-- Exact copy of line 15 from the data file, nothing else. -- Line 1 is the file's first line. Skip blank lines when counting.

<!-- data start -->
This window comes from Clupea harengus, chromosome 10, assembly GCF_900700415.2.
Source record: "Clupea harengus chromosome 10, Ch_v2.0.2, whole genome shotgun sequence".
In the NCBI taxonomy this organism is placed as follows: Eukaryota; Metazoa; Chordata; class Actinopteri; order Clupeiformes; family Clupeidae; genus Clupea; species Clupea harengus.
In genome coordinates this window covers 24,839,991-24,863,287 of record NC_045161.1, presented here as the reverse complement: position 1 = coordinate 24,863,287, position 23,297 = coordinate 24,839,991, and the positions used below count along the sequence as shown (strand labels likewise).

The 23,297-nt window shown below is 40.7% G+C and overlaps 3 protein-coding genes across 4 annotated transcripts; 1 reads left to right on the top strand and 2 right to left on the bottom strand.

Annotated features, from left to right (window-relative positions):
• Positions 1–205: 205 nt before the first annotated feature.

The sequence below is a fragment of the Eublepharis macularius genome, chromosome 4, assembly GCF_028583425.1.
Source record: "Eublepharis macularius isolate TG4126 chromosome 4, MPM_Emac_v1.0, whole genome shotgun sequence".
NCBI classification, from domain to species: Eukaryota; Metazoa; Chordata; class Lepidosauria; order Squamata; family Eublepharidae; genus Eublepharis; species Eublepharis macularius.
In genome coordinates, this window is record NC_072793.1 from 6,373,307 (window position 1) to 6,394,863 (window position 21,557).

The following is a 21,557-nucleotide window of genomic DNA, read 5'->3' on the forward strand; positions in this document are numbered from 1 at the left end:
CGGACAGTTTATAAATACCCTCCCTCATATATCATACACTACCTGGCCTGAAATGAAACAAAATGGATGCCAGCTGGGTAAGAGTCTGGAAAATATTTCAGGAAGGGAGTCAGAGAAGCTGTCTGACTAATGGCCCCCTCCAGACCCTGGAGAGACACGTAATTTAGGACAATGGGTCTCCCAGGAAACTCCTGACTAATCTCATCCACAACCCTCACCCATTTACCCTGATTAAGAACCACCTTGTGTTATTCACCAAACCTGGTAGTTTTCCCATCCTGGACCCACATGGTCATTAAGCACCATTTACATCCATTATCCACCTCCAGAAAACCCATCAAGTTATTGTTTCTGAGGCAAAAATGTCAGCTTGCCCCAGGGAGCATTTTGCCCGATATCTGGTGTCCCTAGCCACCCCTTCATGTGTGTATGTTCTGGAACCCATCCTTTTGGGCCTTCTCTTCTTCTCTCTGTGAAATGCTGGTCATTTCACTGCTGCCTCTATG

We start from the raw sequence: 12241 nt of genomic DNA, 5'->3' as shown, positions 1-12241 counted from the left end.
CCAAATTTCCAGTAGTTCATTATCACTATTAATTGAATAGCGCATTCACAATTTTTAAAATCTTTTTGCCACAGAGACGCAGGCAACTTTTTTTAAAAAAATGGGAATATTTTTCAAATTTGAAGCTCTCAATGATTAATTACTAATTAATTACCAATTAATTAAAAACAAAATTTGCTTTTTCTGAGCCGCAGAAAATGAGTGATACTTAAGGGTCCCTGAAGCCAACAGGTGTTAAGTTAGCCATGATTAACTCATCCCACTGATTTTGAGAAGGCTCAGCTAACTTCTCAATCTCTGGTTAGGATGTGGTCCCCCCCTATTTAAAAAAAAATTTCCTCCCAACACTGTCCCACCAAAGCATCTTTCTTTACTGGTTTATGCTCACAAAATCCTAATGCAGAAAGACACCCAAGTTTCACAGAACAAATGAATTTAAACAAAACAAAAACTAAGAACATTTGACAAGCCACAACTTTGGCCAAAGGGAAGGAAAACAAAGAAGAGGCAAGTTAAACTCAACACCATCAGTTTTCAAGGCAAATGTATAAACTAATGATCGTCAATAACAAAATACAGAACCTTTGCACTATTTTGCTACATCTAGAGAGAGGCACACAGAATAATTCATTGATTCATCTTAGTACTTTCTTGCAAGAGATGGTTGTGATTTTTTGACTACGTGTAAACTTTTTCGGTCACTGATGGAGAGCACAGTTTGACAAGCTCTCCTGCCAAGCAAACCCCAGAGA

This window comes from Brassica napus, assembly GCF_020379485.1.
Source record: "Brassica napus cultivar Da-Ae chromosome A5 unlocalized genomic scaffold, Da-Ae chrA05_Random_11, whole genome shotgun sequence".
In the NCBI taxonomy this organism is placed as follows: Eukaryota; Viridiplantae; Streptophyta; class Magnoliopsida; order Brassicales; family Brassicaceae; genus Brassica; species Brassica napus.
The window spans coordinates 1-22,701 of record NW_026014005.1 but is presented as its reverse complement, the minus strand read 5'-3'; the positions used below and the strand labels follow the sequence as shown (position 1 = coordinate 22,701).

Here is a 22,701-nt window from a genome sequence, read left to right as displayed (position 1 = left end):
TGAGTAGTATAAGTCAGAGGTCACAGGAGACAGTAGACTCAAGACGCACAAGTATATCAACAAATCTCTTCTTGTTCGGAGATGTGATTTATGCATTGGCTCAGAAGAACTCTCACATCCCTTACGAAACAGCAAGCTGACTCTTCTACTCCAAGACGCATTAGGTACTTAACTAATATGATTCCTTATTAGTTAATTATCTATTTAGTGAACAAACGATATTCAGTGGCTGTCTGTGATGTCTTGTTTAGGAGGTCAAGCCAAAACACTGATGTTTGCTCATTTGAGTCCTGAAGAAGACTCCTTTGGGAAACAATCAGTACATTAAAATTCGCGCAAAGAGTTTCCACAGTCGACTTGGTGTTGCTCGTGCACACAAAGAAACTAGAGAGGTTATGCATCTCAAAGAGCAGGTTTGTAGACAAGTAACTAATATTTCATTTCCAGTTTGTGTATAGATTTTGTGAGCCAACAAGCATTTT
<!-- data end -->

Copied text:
CCAAATTTCCAGTAGTTCATTATCACTATTAATTGAATAGCGCATTCACAATTTTTAAAATCTTTTTGCCACAGAGACGCAGGCAACTTTTTTTAAAAAAATGGGAATATTTTTCAAATTTGAAGCTCTCAATGATTAATTACTAATTAATTACCAATTAATTAAAAACAAAATTTGCTTTTTCTGAGCCGCAGAAAATGAGTGATACTTAAGGGTCCCTGAAGCCAACAGGTGTTAAGTTAGCCATGATTAACTCATCCCACTGATTTTGAGAAGGCTCAGCTAACTTCTCAATCTCTGGTTAGGATGTGGTCCCCCCCTATTTAAAAAAAAATTTCCTCCCAACACTGTCCCACCAAAGCATCTTTCTTTACTGGTTTATGCTCACAAAATCCTAATGCAGAAAGACACCCAAGTTTCACAGAACAAATGAATTTAAACAAAACAAAAACTAAGAACATTTGACAAGCCACAACTTTGGCCAAAGGGAAGGAAAACAAAGAAGAGGCAAGTTAAACTCAACACCATCAGTTTTCAAGGCAAATGTATAAACTAATGATCGTCAATAACAAAATACAGAACCTTTGCACTATTTTGCTACATCTAGAGAGAGGCACACAGAATAATTCATTGATTCATCTTAGTACTTTCTTGCAAGAGATGGTTGTGATTTTTTGACTACGTGTAAACTTTTTCGGTCACTGATGGAGAGCACAGTTTGACAAGCTCTCCTGCCAAGCAAACCCCAGAGA